By the beginning of the 13th century, a number of Jewish merchants and financiers had become sufficiently influential to displace the nesi’im in the conduct of communal affairs. In 1241, James I granted Barcelona’s Jewish community a constitution to be administered by a group of ne’emanim (secretarii, or “administrative officers”) – all drawn from among the wealthy, who were empowered to enforce discipline in religious and social matters and to try monetary suits. James further extended the powers of these officials in 1272.
Conflict with Muslims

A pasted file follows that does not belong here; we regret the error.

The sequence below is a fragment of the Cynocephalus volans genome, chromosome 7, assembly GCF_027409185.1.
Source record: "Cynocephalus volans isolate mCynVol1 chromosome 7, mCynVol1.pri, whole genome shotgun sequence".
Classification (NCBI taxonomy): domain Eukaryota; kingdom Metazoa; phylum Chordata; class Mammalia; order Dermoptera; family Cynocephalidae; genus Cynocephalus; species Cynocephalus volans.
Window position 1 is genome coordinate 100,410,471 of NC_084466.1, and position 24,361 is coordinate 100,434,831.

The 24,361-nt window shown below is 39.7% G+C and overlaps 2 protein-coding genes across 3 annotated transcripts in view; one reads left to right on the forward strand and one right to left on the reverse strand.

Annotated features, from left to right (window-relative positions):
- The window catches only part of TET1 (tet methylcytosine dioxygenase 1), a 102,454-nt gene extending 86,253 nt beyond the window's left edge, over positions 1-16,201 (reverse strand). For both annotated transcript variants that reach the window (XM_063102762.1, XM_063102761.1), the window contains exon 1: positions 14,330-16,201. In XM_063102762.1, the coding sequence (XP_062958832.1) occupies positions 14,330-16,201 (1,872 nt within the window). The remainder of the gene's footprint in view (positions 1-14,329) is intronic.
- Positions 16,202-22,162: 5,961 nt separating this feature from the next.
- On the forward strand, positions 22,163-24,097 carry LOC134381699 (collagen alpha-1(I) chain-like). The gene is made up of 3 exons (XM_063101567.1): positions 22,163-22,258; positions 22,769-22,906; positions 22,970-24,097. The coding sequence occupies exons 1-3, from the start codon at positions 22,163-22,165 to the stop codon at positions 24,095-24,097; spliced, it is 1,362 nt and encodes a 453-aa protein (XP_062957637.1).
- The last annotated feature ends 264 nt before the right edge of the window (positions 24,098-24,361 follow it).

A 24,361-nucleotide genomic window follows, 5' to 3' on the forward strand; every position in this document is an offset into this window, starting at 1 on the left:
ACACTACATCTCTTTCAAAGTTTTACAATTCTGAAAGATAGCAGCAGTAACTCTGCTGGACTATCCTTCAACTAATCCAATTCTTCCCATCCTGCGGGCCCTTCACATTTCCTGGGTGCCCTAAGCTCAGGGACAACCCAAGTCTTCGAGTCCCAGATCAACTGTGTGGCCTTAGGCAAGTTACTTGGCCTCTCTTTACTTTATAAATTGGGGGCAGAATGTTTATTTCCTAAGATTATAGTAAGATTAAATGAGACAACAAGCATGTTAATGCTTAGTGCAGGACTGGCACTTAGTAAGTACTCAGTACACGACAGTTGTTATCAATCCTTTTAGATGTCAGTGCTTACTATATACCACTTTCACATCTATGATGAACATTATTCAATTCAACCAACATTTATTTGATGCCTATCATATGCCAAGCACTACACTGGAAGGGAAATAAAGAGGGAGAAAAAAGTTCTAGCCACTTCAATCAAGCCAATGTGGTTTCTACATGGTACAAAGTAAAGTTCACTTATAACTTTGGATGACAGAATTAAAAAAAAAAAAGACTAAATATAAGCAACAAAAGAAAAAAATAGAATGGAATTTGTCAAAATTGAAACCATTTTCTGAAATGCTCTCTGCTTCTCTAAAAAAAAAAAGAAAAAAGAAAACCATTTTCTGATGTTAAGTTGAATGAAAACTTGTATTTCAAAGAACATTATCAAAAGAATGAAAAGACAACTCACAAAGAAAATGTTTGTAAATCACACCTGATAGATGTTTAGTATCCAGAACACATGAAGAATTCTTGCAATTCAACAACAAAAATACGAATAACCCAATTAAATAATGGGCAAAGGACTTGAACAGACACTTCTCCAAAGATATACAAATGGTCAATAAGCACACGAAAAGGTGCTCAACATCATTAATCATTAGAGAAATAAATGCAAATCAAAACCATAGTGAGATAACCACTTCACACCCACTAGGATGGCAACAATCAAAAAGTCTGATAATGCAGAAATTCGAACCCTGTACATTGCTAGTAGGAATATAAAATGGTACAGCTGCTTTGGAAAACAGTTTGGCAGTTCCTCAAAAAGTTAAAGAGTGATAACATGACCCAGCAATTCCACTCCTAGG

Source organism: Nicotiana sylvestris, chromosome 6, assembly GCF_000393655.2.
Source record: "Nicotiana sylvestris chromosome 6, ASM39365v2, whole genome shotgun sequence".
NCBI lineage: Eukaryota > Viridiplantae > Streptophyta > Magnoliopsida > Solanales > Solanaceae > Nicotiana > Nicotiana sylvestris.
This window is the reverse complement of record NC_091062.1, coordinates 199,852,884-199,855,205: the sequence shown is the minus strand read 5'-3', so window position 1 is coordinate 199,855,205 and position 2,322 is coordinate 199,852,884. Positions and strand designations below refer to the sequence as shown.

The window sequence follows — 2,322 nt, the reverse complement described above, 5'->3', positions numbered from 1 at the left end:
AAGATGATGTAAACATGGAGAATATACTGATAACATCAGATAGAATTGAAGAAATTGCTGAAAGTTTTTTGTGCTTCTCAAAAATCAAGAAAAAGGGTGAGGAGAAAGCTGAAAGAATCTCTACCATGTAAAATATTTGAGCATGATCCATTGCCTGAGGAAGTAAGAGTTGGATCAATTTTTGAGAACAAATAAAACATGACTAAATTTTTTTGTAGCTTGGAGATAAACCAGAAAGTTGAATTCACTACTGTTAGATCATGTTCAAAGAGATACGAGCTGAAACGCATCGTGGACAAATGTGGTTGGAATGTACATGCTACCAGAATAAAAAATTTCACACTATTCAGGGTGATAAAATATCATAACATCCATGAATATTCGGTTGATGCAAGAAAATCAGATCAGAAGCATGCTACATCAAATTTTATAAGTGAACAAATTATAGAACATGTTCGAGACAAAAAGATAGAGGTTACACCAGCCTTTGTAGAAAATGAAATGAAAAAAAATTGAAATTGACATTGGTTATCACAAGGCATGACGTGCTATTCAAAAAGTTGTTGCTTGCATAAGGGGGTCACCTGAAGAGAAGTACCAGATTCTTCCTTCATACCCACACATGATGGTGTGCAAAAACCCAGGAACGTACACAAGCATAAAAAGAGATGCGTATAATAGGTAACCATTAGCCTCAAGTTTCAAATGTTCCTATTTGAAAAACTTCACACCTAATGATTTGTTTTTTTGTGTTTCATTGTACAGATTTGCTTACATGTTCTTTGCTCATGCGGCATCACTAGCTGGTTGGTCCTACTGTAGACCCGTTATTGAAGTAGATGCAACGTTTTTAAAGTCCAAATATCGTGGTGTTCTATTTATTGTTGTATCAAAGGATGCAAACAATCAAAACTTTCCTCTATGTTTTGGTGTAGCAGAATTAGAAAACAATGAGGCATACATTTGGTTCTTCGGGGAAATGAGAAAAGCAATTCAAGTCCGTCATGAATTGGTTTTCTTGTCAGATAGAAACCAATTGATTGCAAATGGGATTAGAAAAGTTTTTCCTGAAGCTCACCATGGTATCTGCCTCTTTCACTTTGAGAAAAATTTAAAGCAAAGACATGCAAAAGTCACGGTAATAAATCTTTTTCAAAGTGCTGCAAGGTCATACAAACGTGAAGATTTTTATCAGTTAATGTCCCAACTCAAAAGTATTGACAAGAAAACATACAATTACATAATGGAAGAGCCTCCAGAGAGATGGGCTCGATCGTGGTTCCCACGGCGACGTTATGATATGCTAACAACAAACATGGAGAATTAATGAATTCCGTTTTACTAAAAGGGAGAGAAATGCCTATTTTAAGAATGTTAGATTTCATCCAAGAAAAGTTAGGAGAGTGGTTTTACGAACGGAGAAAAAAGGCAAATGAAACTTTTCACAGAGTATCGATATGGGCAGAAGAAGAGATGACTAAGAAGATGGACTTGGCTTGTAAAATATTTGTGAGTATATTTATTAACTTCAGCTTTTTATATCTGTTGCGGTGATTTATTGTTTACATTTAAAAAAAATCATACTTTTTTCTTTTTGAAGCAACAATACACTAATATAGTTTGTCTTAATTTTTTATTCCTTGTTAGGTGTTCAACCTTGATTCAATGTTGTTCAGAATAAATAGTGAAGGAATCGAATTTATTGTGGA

The Jews of Barcelona owned extensive property in the city and its surroundings. In the 13th century, they held quite a substantial part of the real estate in the region. This property was mostly in the hands of the wealthy class. The Jews were mainly occupied as artisans and merchants, some of them engaging in overseas trade. They played an important role in maritime trade thanks to their international connections with Jewish merchants throughout the Mediterranean basin, their easy communication in Hebrew, which was universally used by Jews, and their ability to have partners, agents, and hosts in many localities. They overcame some of the difficulties that Christian and Muslim merchants encountered in trade between their two worlds. Sources from the Archivo Capitular of Barcelona show the extent of the participation of the Jews of the city in the trade between Catalonia and Muslim countries in the eastern Mediterranean. The Catalans spared no effort in putting an end to the predominance of Jewish merchants from Barcelona in trade with Muslim countries. They turned to the law prohibiting the trade of certain merchandise with the Muslims. When this failed, they used the Papal Inquisition to make trade with the East risky and costly. Many Jews returning from the east found themselves arrested and charged as soon as they landed in Barcelona. The king yielded to the demands of the Christian merchants of Barcelona and practically put an end to the commercial activities of the Jews overseas, particularly in Egypt and Syria